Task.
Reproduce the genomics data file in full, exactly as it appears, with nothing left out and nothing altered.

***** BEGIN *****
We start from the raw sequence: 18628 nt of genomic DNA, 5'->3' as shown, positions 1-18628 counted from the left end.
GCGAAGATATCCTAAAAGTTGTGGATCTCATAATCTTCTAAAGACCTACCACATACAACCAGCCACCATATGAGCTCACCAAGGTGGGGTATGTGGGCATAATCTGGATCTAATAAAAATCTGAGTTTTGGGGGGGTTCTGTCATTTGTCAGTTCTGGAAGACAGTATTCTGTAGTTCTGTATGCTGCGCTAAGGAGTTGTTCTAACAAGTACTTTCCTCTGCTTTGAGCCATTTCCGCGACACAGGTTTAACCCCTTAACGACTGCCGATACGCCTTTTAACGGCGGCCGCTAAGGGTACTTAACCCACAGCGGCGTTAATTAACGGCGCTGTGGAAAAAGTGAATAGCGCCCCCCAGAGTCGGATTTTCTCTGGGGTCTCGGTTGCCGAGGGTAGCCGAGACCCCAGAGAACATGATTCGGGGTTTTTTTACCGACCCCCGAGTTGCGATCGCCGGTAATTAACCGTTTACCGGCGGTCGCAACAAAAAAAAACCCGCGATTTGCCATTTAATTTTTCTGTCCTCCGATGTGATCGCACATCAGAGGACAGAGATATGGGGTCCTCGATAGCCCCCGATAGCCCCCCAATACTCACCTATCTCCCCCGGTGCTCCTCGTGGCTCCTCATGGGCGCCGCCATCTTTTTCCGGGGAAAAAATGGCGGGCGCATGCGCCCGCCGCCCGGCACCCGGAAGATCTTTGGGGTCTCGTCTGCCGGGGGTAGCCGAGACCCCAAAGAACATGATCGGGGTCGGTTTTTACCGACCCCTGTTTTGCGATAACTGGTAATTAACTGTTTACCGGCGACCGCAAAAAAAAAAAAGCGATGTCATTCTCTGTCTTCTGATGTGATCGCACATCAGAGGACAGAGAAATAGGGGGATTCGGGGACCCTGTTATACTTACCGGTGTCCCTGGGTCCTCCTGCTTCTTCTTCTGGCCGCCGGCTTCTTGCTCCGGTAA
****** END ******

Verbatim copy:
We start from the raw sequence: 18628 nt of genomic DNA, 5'->3' as shown, positions 1-18628 counted from the left end.
GCGAAGATATCCTAAAAGTTGTGGATCTCATAATCTTCTAAAGACCTACCACATACAACCAGCCACCATATGAGCTCACCAAGGTGGGGTATGTGGGCATAATCTGGATCTAATAAAAATCTGAGTTTTGGGGGGGTTCTGTCATTTGTCAGTTCTGGAAGACAGTATTCTGTAGTTCTGTATGCTGCGCTAAGGAGTTGTTCTAACAAGTACTTTCCTCTGCTTTGAGCCATTTCCGCGACACAGGTTTAACCCCTTAACGACTGCCGATACGCCTTTTAACGGCGGCCGCTAAGGGTACTTAACCCACAGCGGCGTTAATTAACGGCGCTGTGGAAAAAGTGAATAGCGCCCCCCAGAGTCGGATTTTCTCTGGGGTCTCGGTTGCCGAGGGTAGCCGAGACCCCAGAGAACATGATTCGGGGTTTTTTTACCGACCCCCGAGTTGCGATCGCCGGTAATTAACCGTTTACCGGCGGTCGCAACAAAAAAAAACCCGCGATTTGCCATTTAATTTTTCTGTCCTCCGATGTGATCGCACATCAGAGGACAGAGATATGGGGTCCTCGATAGCCCCCGATAGCCCCCCAATACTCACCTATCTCCCCCGGTGCTCCTCGTGGCTCCTCATGGGCGCCGCCATCTTTTTCCGGGGAAAAAATGGCGGGCGCATGCGCCCGCCGCCCGGCACCCGGAAGATCTTTGGGGTCTCGTCTGCCGGGGGTAGCCGAGACCCCAAAGAACATGATCGGGGTCGGTTTTTACCGACCCCTGTTTTGCGATAACTGGTAATTAACTGTTTACCGGCGACCGCAAAAAAAAAAAAGCGATGTCATTCTCTGTCTTCTGATGTGATCGCACATCAGAGGACAGAGAAATAGGGGGATTCGGGGACCCTGTTATACTTACCGGTGTCCCTGGGTCCTCCTGCTTCTTCTTCTGGCCGCCGGCTTCTTGCTCCGGTAA